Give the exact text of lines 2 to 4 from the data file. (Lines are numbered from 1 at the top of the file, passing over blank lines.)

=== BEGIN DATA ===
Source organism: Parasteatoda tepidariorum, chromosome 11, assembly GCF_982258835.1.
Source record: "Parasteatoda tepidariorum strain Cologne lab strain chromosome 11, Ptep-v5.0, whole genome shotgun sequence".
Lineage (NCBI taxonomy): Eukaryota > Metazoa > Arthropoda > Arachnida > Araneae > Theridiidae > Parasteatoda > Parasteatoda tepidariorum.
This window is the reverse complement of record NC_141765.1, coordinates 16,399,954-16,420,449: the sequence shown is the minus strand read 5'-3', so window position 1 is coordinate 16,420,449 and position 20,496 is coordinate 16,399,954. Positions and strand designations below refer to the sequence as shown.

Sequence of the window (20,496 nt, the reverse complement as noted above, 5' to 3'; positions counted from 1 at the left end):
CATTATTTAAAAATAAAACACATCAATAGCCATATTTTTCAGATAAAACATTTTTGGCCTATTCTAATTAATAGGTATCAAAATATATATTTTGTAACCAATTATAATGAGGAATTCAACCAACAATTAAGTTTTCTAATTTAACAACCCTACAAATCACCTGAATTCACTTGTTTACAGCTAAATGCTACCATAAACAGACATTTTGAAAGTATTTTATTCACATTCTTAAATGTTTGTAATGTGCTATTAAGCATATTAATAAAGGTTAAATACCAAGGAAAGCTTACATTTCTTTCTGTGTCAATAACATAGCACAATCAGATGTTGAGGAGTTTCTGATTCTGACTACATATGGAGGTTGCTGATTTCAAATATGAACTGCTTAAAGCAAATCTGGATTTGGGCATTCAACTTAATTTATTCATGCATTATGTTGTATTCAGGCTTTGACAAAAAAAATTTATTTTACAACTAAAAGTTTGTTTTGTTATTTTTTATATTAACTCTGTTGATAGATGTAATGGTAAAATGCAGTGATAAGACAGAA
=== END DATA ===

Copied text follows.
Source record: "Parasteatoda tepidariorum strain Cologne lab strain chromosome 11, Ptep-v5.0, whole genome shotgun sequence".
Lineage (NCBI taxonomy): Eukaryota > Metazoa > Arthropoda > Arachnida > Araneae > Theridiidae > Parasteatoda > Parasteatoda tepidariorum.
This window is the reverse complement of record NC_141765.1, coordinates 16,399,954-16,420,449: the sequence shown is the minus strand read 5'-3', so window position 1 is coordinate 16,420,449 and position 20,496 is coordinate 16,399,954. Positions and strand designations below refer to the sequence as shown.